Thirty-one years ago, my wife and I stopped at our voting precinct, cast our ballots, and then went on to Methodist Hospital, where our second son was born later that Tuesday.

The nation got Ronald Reagan. We got Benjamin, by far the better deal.

I find it fun to watch our sons grow up. I enjoyed the rituals of childhood, from reading bedtime stories to making up stories, from sports to science fairs, from church choirs to renewal weekends, from awkwardness around girls to the meeting of lifelong loves.

I admire the young men they are becoming, so skilled, so kind, so filled with enthusiasm for life. Now we have two daughters-in-law adding even more to the mix.

I suppose I should worry about the world we are handing off to them. But I don’t. I think whatever we give them they will make better.

Benjamin loves life. I remember the family charades game, where a visitor had to act out a 17-word saying. She did the second word first — “people” — and in unison Benjamin and I recited a line from Steve Martin’s standup-comic days. Our time was three seconds. She was appalled, and we laughed as fully as the picture above from Benjamin’s wedding last August.


Q: Do you think the politicizing of evangelical Christianity by the Republican party with its extreme social views, even including praise of capital punishment, has damaged the “brand” of Christianity in general?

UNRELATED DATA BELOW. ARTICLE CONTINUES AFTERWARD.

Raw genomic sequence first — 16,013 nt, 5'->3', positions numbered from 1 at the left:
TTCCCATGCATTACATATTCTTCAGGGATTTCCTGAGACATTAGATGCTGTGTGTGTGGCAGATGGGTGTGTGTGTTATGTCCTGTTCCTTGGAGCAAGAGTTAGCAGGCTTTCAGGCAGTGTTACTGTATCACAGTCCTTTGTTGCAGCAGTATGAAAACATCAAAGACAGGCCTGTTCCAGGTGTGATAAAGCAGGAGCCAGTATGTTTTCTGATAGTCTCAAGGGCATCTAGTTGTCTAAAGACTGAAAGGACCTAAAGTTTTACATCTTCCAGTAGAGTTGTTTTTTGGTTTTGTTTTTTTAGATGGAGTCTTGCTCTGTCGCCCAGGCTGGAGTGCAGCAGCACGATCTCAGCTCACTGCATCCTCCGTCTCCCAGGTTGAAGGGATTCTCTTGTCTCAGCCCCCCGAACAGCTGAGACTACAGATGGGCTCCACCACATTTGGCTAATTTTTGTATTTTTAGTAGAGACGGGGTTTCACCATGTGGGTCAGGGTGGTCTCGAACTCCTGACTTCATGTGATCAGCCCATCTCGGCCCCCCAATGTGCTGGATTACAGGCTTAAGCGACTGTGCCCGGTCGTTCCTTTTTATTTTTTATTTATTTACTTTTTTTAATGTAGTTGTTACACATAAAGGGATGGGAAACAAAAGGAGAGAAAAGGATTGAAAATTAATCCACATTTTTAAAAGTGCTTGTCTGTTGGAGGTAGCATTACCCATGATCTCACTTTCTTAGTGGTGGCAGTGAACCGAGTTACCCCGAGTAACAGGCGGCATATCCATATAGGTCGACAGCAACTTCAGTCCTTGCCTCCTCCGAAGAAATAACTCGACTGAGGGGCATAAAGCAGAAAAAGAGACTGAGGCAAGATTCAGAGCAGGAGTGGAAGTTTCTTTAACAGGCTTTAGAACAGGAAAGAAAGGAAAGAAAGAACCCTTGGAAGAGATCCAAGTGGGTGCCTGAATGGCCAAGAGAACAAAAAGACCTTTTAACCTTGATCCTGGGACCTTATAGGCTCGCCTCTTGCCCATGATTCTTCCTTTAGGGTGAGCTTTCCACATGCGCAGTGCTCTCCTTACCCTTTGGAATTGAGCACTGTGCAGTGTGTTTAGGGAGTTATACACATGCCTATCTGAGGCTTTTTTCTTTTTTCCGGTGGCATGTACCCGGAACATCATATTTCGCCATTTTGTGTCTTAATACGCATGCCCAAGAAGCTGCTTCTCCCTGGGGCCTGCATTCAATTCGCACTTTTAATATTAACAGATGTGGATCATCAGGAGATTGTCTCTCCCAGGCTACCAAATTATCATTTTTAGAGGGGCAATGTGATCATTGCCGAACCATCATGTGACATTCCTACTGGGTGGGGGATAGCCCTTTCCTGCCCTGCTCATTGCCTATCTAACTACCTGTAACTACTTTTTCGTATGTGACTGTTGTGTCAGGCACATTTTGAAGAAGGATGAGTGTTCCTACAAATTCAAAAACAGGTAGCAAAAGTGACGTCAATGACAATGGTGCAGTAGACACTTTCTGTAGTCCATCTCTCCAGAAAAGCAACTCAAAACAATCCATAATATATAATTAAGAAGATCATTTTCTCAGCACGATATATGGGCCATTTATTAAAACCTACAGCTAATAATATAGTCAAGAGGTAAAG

A: Probably. Comparable grandstanding by progressive Christians also has damaged the brand. So have lazy churches that look only to themselves, and clergy who molest children, and self-avowed Christians who swindle others, and Bible-thumpers who are mainly money-raisers, and cold congregations that freeze out the different, and people who say “God told” them to shoot or hate. The list of those who damage the brand goes on and on. Over the centuries, and still today, Christianity in real life proves our need of faith, if not yet our attaining it.

Fortunately, the brand is durable. One believer who sacrifices for another can undo a lot of negative buzz. Go to the amazing ceremony where Habitat for Humanity hands someone the keys to their new home, and all around stand the everyday Christians who built that house and asked nothing in return. God’s smile at such a moment can send light into many a dark corner.